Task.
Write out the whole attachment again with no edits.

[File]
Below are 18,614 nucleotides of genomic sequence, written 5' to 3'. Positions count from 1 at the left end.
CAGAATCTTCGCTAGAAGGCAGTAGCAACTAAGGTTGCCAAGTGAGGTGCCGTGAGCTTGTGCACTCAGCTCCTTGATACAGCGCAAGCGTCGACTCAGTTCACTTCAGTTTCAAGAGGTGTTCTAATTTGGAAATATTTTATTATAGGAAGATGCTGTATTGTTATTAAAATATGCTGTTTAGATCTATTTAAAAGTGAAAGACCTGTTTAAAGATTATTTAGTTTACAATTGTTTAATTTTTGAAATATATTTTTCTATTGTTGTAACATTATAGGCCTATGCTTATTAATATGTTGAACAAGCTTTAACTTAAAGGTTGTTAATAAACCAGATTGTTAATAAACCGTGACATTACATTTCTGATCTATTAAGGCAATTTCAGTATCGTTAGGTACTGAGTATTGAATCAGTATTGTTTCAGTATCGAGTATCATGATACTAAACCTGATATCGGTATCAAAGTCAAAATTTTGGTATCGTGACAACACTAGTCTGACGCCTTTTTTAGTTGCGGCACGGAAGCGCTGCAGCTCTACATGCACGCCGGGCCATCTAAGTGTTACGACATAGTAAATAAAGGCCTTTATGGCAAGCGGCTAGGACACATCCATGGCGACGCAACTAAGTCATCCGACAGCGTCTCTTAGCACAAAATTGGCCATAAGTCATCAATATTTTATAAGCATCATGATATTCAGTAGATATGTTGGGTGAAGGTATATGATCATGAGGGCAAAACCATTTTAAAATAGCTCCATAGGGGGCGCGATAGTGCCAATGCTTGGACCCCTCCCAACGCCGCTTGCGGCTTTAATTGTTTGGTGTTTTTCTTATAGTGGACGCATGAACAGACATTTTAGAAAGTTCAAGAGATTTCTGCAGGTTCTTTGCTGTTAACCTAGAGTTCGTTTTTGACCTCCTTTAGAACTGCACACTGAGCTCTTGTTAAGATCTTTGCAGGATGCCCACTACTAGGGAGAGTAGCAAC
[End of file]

Below are 18,614 nucleotides of genomic sequence, written 5' to 3'. Positions count from 1 at the left end.
CAGAATCTTCGCTAGAAGGCAGTAGCAACTAAGGTTGCCAAGTGAGGTGCCGTGAGCTTGTGCACTCAGCTCCTTGATACAGCGCAAGCGTCGACTCAGTTCACTTCAGTTTCAAGAGGTGTTCTAATTTGGAAATATTTTATTATAGGAAGATGCTGTATTGTTATTAAAATATGCTGTTTAGATCTATTTAAAAGTGAAAGACCTGTTTAAAGATTATTTAGTTTACAATTGTTTAATTTTTGAAATATATTTTTCTATTGTTGTAACATTATAGGCCTATGCTTATTAATATGTTGAACAAGCTTTAACTTAAAGGTTGTTAATAAACCAGATTGTTAATAAACCGTGACATTACATTTCTGATCTATTAAGGCAATTTCAGTATCGTTAGGTACTGAGTATTGAATCAGTATTGTTTCAGTATCGAGTATCATGATACTAAACCTGATATCGGTATCAAAGTCAAAATTTTGGTATCGTGACAACACTAGTCTGACGCCTTTTTTAGTTGCGGCACGGAAGCGCTGCAGCTCTACATGCACGCCGGGCCATCTAAGTGTTACGACATAGTAAATAAAGGCCTTTATGGCAAGCGGCTAGGACACATCCATGGCGACGCAACTAAGTCATCCGACAGCGTCTCTTAGCACAAAATTGGCCATAAGTCATCAATATTTTATAAGCATCATGATATTCAGTAGATATGTTGGGTGAAGGTATATGATCATGAGGGCAAAACCATTTTAAAATAGCTCCATAGGGGGCGCGATAGTGCCAATGCTTGGACCCCTCCCAACGCCGCTTGCGGCTTTAATTGTTTGGTGTTTTTCTTATAGTGGACGCATGAACAGACATTTTAGAAAGTTCAAGAGATTTCTGCAGGTTCTTTGCTGTTAACCTAGAGTTCGTTTTTGACCTCCTTTAGAACTGCACACTGAGCTCTTGTTAAGATCTTTGCAGGATGCCCACTACTAGGGAGAGTAGCAAC